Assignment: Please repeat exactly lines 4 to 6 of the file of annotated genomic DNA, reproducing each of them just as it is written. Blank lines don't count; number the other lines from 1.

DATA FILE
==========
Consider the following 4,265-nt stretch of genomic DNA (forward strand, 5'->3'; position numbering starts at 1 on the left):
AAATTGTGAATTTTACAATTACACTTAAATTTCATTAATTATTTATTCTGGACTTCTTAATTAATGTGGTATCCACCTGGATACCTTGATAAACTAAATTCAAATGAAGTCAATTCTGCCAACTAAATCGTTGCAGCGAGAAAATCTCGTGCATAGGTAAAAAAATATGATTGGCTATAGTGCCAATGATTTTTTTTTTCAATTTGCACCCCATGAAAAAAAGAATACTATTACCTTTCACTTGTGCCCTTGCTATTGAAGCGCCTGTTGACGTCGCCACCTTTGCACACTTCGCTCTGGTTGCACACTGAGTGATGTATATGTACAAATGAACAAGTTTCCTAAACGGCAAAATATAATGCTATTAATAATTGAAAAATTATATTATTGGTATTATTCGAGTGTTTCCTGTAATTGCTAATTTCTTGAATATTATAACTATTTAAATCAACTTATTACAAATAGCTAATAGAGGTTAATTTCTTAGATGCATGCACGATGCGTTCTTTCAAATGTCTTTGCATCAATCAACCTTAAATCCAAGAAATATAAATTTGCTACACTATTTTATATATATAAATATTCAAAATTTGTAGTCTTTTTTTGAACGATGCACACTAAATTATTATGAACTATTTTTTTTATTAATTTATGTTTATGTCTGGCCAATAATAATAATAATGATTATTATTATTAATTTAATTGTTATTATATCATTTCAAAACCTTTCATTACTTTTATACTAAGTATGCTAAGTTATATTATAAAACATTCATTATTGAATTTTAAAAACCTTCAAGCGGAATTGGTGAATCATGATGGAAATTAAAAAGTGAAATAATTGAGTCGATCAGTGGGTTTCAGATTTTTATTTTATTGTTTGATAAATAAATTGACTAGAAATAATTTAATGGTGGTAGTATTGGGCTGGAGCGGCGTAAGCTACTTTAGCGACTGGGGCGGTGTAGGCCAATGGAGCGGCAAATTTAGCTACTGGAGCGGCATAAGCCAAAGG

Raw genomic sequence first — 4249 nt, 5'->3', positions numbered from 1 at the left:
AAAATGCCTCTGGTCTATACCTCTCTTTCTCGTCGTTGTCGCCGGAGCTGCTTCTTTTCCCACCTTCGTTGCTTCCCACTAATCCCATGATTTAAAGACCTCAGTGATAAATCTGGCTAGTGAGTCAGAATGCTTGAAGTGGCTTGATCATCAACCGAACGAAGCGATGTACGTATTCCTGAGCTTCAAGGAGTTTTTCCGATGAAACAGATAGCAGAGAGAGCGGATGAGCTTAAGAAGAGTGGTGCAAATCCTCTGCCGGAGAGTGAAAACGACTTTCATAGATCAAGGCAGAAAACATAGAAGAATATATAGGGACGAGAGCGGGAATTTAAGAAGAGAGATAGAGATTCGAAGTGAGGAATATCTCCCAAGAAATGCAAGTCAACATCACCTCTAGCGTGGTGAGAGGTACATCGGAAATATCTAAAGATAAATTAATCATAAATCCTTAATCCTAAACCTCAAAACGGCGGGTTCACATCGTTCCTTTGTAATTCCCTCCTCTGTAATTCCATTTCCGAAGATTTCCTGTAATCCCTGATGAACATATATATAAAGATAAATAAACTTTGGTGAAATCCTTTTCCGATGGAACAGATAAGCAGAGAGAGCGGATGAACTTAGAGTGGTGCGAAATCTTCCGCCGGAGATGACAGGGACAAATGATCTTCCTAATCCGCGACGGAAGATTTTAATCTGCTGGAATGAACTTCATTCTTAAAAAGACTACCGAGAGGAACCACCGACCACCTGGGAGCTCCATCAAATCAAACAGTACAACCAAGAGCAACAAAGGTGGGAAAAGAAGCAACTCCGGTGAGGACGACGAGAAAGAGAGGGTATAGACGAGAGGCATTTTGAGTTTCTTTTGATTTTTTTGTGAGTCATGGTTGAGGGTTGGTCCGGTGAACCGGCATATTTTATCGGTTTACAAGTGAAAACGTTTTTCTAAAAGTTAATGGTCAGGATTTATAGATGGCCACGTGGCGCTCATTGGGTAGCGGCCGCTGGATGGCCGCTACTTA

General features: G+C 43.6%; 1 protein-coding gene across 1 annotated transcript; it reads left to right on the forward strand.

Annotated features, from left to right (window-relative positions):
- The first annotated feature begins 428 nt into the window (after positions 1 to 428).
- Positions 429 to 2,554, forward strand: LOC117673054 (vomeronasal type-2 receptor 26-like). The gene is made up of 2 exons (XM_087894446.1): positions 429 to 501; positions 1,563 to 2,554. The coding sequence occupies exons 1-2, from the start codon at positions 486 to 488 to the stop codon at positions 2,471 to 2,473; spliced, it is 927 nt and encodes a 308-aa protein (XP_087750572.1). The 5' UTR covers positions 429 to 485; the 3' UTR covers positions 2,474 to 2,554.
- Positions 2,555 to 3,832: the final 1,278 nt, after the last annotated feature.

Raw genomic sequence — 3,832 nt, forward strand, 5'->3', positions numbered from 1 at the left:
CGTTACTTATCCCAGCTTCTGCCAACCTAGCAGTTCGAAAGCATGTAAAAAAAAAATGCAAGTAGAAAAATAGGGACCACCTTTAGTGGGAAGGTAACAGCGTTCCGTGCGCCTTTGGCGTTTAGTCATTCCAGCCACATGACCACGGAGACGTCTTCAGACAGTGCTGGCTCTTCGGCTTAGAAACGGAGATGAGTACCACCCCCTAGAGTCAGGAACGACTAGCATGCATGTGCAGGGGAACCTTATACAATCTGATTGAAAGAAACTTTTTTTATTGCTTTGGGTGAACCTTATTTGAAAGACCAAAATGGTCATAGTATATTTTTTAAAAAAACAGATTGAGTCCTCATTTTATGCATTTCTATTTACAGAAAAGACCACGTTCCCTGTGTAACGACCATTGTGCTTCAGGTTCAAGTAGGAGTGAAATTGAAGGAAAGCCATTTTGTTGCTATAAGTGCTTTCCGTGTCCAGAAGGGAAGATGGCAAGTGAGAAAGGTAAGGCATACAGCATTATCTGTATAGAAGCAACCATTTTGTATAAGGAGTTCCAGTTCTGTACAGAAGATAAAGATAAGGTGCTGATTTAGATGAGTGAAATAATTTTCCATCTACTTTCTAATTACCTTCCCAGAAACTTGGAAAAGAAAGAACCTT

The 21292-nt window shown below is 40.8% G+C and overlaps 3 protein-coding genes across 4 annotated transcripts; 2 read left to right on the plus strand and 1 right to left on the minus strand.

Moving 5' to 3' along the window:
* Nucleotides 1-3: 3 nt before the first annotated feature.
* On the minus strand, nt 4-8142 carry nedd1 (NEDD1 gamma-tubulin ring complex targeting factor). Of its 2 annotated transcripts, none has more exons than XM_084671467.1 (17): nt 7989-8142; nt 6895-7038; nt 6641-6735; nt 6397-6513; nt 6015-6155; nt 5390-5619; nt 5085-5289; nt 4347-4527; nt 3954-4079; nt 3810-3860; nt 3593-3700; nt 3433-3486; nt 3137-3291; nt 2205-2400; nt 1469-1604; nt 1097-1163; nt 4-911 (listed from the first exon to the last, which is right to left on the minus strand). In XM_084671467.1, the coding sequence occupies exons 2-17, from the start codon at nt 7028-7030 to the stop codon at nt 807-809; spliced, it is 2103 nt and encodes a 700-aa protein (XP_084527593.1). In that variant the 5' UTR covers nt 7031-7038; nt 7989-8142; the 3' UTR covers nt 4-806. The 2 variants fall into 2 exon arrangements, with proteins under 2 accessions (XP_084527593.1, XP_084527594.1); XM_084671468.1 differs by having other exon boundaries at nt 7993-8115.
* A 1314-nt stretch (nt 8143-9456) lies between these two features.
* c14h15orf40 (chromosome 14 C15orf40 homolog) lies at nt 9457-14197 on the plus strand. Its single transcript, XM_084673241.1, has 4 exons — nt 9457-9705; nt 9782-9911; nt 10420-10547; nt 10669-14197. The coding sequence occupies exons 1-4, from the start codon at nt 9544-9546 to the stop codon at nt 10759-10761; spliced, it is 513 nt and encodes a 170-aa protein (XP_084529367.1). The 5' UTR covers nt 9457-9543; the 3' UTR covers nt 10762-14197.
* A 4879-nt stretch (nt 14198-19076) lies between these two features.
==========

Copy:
AAAATGCCTCTGGTCTATACCTCTCTTTCTCGTCGTTGTCGCCGGAGCTGCTTCTTTTCCCACCTTCGTTGCTTCCCACTAATCCCATGATTTAAAGACCTCAGTGATAAATCTGGCTAGTGAGTCAGAATGCTTGAAGTGGCTTGATCATCAACCGAACGAAGCGATGTACGTATTCCTGAGCTTCAAGGAGTTTTTCCGATGAAACAGATAGCAGAGAGAGCGGATGAGCTTAAGAAGAGTGGTGCAAATCCTCTGCCGGAGAGTGAAAACGACTTTCATAGATCAAGGCAGAAAACATAGAAGAATATATAGGGACGAGAGCGGGAATTTAAGAAGAGAGATAGAGATTCGAAGTGAGGAATATCTCCCAAGAAATGCAAGTCAACATCACCTCTAGCGTGGTGAGAGGTACATCGGAAATATCTAAAGATAAATTAATCATAAATCCTTAATCCTAAACCTCAAAACGGCGGGTTCACATCGTTCCTTTGTAATTCCCTCCTCTGTAATTCCATTTCCGAAGATTTCCTGTAATCCCTGATGAACATATATATAAAGATAAATAAACTTTGGTGAAATCCTTTTCCGATGGAACAGATAAGCAGAGAGAGCGGATGAACTTAGAGTGGTGCGAAATCTTCCGCCGGAGATGACAGGGACAAATGATCTTCCTAATCCGCGACGGAAGATTTTAATCTGCTGGAATGAACTTCATTCTTAAAAAGACTACCGAGAGGAACCACCGACCACCTGGGAGCTCCATCAAATCAAACAGTACAACCAAGAGCAACAAAGGTGGGAAAAGAAGCAACTCCGGTGAGGACGACGAGAAAGAGAGGGTATAGACGAGAGGCATTTTGAGTTTCTTTTGATTTTTTTGTGAGTCATGGTTGAGGGTTGGTCCGGTGAACCGGCATATTTTATCGGTTTACAAGTGAAAACGTTTTTCTAAAAGTTAATGGTCAGGATTTATAGATGGCCACGTGGCGCTCATTGGGTAGCGGCCGCTGGATGGCCGCTACTTA

General features: G+C 43.6%; 1 protein-coding gene across 1 annotated transcript; it reads left to right on the forward strand.

Annotated features, from left to right (window-relative positions):